Glade the Mentor
With Brian’s behavior still needing some adjusting, his mentor came in the form of Glade, a one-and-a-half-year-old cat. Glade himself had displayed under-socialized behaviors, but over time had become “charming, social, playful, and comfortable.”
ARL staff put the two together, and while Brian initially hissed at Glade, after a few minutes the two cats were nose to nose and Brian was ready to learn.
Brian watched how Glade interacted with people, and when Brian would begin to get hissy, Glade would correct his behavior. Over the course of just one weekend, Brian went from under-socialized to purring with people and displaying his charming personality!
Glade took Brian under his paw.
Glade corrected Brian when he misbehaved and showed him how to interact with people.
Over the course of one weekend the two became inseparable.
Now the bonded pair are in their forever home -- together!
A Bonded Pair
The weekend experience bonded Brian and Glade, and staff recommended that they find their forever home together. Of course it didn’t take long, and we are thrilled to report that kitten and mentor have been adopted and spent the holidays together in their new home!
YOU Can Help Even More Animals Like Brian in 2018!
Animals at ARL receive the specialized veterinary care, kind attention, and socialization they need to thrive — only because of YOUR generous donations. We receive no government funding and rely solely on generous individuals like you to keep our important work going. Your tax-deductible donation will provide the critical resources necessary to help thousands of homeless animals, family pets, wildlife, and community most in need in 2018. Thank you for being a champion for animals and for giving generously today!
Stray, abandoned, surrendered, rescued, law enforcement cases — Animals arrive at the Animal Rescue League of Boston (ARL) a variety of ways, and when they come to us, they need an abundance of care, support, and love — but some need more than others. It’s astounding to chart the progress of some of these animals, and when you can see a marked improvement, it’s proof-positive that ARL is truly a Champion for Animals.
Pictures say a thousand words, so WATCH these transformations unfold before your eyes!
Maybelle, May, 2017. Maybelle, a one-year-old pot-bellied pig was in the care of ARL for more than six months. What began as a tale of woe, turned into a tale of triumph!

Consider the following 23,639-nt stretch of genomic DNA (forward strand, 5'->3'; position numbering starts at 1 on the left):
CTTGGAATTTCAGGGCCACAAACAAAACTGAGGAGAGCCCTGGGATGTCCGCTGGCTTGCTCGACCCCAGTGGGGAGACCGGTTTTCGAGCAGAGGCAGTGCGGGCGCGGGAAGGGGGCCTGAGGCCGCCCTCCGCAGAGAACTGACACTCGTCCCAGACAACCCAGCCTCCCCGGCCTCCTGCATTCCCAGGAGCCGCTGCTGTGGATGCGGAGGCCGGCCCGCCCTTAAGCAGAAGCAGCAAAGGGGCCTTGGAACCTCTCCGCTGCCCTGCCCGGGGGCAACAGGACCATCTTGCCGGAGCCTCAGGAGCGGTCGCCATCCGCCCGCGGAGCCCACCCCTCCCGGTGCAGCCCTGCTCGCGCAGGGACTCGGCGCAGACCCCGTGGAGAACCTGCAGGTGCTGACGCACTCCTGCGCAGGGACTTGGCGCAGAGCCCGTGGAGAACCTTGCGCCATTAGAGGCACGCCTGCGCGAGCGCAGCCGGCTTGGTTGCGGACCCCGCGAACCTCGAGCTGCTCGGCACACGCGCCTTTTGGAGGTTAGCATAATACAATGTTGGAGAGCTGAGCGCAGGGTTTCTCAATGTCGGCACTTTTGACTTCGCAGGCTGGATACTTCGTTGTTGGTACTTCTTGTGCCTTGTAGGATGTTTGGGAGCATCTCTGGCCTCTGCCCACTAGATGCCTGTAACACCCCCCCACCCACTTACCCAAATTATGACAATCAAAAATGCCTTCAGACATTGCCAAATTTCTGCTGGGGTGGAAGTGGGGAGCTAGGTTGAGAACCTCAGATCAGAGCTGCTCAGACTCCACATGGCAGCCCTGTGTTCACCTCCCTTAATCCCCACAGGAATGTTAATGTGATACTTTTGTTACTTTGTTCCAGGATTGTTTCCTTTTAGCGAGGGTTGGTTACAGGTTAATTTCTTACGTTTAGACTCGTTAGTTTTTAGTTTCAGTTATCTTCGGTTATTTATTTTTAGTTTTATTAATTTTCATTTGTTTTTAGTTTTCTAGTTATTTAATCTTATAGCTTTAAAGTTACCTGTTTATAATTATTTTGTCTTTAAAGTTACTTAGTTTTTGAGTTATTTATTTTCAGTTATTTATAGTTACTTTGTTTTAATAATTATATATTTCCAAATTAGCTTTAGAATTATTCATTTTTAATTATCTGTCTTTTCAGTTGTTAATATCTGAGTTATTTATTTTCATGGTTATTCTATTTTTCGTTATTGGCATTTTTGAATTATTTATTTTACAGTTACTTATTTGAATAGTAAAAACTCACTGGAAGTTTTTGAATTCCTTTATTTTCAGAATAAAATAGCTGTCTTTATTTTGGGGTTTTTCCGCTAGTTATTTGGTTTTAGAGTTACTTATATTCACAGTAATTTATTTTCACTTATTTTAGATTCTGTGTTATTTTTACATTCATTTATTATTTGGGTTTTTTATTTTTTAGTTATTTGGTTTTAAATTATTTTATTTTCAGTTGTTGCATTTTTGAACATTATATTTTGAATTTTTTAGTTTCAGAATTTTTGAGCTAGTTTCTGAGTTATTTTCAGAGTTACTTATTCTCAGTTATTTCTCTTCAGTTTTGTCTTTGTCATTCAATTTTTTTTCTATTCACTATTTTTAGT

Eleanor, May 2017. Eleanor, an 11-year-old Lhasa Apso mix, is lucky to be alive. Found wandering along with side of a busy road, Eleanor’s turn-around was awe-inspiring and emotional.
Phil, February 2017. Phil, a two-year-old Maltese, was discovered abandoned along the side of the road in Hingham. He was an instant media sensation, and his transformation broke the cuteness scale!
Zim, February 2017. Zim, an 11-month-old tabby classic, went from a stray, to a rescue, to a surgical patient, to adopted! His transformation was all about improving his quality of life.
Sal, May 2017. In his one year of life, Sal had endured quite a lot. Suffering a series of traumas, Sal needed a lot of TLC but in the end he found his perfect forever home.
The above stories are just a tiny sample-size of the work that ARL is doing every day. Animals at ARL receive the specialized veterinary care, kind attention, and socialization they need to thrive — only because of YOUR generous donations. ARL receives no government funding, relying solely on the generosity of individuals like you to keep our important work going. We need your continued support today to ensure we start the new year fully-funded to respond to the nearly 18,000 animals who will depend on us for help. Your tax-deductible donation will provide the critical resources necessary to help thousands of homeless animals, family pets, wildlife, and communities most in need in 2018.
Thank you for being a Champion for Animals and for giving generously today!
Energetic 10-Year-Old Podengo Portugueso Pequeno Waiting for His Forever Home
Matty came to the Animal Rescue League of Boston’s (ARL) Dedham Animal Care and Adoption Center from another shelter in October, and while he has garnered interest with his stunning looks and energetic personality, nearly two months later he’s still awaiting his new family.
A Dedham staff favorite, Matty is the best of both worlds — he loves his outdoor time and long walks, but is just as happy to curl up and cuddle. And when it comes to petting, Matty will actually stare at you until you pet him! Click here to see Matty in action!